I saw it again on America’s Next Best Greatest Chef/Dancer/Model/Designer/Whatever.
They’re talking to one of the people behind the scenes and they’re saying, “The last sniff eight week have been really hard sniff being away from my kids. But we’ve been having a hard time since I lost my job, my [SO] left us, sniff the dog ran away, I need new jeans, and our favorite show got cancelled. I just need to remember that I’m doing this for them; so we can have a better life.”
Bull shit. If you wanted to help your kids you would be at home with them. I don’t care if they simply flip a coin instead of having a talent contest, the odds of wining aren’t worth being away from your kids for the 3 months the show lasts. Then if you did win you would still spend **more **time away with the contract obligations. Working three jobs you will see your family more and still have real money versus coming in 3rd and not getting anything. If your life goal includes winning on a television show you need a new plan. If you’re too stubborn to change that plan at least make it something like *Jeopardy *where you’re gone two days and not two months.
Hey, I could win a hell of a lot more money in Vegas than I could on Survivor. “Bye guys, I’ll be in Nevada for a month. Don’t worry; I’m doing it for you.”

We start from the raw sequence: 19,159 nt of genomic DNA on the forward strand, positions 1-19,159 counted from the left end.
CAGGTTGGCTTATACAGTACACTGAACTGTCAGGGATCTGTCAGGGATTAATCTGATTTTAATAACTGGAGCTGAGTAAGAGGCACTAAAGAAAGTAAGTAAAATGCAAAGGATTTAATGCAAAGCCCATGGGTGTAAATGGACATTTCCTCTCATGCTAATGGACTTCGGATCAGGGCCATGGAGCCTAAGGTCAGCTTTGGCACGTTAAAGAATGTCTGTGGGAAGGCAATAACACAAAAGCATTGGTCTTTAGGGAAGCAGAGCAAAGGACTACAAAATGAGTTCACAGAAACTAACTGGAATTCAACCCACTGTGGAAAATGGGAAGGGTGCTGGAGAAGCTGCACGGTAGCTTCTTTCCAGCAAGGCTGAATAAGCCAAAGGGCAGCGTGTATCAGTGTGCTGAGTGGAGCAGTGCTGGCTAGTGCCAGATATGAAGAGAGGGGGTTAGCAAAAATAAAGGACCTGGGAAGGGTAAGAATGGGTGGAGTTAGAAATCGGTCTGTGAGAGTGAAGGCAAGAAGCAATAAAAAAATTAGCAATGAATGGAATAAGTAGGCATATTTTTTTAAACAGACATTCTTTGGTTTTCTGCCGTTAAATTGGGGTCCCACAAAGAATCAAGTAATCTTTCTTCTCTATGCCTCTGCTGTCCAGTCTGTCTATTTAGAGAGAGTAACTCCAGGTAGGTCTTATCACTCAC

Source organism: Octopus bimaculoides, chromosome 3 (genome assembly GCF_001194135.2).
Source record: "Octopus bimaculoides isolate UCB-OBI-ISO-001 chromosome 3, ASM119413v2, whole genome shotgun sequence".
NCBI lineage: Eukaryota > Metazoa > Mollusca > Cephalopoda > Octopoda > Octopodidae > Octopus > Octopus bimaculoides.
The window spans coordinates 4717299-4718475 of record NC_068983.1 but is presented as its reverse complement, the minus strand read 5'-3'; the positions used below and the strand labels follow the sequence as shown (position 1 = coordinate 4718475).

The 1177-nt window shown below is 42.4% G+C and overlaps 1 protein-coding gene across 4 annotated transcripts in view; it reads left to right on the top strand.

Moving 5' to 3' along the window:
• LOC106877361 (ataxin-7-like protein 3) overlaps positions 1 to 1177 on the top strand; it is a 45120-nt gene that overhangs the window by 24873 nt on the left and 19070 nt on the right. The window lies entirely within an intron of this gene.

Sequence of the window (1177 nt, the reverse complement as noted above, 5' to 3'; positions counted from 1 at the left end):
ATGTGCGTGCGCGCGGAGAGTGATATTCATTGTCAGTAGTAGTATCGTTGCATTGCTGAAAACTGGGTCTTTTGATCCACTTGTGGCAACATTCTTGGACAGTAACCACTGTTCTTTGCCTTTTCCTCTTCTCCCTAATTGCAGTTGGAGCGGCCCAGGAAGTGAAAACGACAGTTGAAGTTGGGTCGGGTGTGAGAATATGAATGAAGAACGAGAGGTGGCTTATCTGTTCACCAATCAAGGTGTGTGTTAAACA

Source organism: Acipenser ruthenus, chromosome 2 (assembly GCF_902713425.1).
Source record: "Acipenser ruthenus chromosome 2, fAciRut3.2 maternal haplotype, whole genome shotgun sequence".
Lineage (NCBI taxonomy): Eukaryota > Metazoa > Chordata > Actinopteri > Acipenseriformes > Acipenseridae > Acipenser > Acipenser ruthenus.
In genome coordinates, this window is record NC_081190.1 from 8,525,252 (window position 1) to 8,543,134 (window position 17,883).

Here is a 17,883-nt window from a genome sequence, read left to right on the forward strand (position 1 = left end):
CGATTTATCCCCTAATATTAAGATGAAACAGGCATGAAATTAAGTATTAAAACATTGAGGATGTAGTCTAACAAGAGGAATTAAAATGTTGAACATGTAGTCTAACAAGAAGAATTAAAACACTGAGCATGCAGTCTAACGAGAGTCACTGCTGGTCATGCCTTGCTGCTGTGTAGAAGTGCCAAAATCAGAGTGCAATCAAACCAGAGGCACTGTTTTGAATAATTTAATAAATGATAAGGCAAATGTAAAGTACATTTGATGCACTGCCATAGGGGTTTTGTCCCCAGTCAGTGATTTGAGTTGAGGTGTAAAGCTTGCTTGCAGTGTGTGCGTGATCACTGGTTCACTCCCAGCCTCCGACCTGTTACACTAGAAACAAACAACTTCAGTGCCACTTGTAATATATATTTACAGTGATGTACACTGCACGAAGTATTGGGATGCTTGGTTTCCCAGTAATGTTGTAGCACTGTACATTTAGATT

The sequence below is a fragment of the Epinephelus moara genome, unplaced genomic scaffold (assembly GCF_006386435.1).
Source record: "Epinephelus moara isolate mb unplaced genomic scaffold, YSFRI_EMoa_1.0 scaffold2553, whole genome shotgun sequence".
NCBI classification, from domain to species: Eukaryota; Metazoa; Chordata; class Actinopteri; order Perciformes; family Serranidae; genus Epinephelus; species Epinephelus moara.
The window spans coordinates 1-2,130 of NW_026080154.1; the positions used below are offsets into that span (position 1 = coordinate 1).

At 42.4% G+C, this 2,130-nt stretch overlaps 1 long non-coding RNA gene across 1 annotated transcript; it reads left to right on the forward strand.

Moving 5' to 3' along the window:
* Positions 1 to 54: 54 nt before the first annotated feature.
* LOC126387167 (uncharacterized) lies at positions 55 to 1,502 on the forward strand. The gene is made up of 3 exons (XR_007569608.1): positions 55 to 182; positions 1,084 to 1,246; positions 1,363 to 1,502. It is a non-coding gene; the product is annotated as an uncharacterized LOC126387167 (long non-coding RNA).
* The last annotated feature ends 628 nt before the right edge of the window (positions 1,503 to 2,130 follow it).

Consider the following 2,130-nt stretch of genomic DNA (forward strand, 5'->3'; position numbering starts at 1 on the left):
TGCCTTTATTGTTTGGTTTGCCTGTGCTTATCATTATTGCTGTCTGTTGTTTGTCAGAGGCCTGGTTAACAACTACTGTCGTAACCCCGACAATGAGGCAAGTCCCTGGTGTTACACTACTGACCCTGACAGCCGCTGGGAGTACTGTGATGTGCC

I can get behind this Pitting. People like to twist their motivations for their (typically self-centered) behavior toward a “lofty cause” - curing cancer, helping your kids and family. I just wish they’d say, “Fuck, I like being on TV, it beats a nine-to-five, and I’m riding this horse until it keels over.”
I instantly hate any reality show contestant who cries when asked why they’re on the show. Which is why I can’t watch America’s Silliest Dancers, or American Idolatry.
PS, Gedd - you forget that Jeopardy, et al require knowledge and some talent. Reality TV is pretty much where the talentless entertain fantasies of competence. (Of course a lot of people on these shows have talent, but many do not - at all.)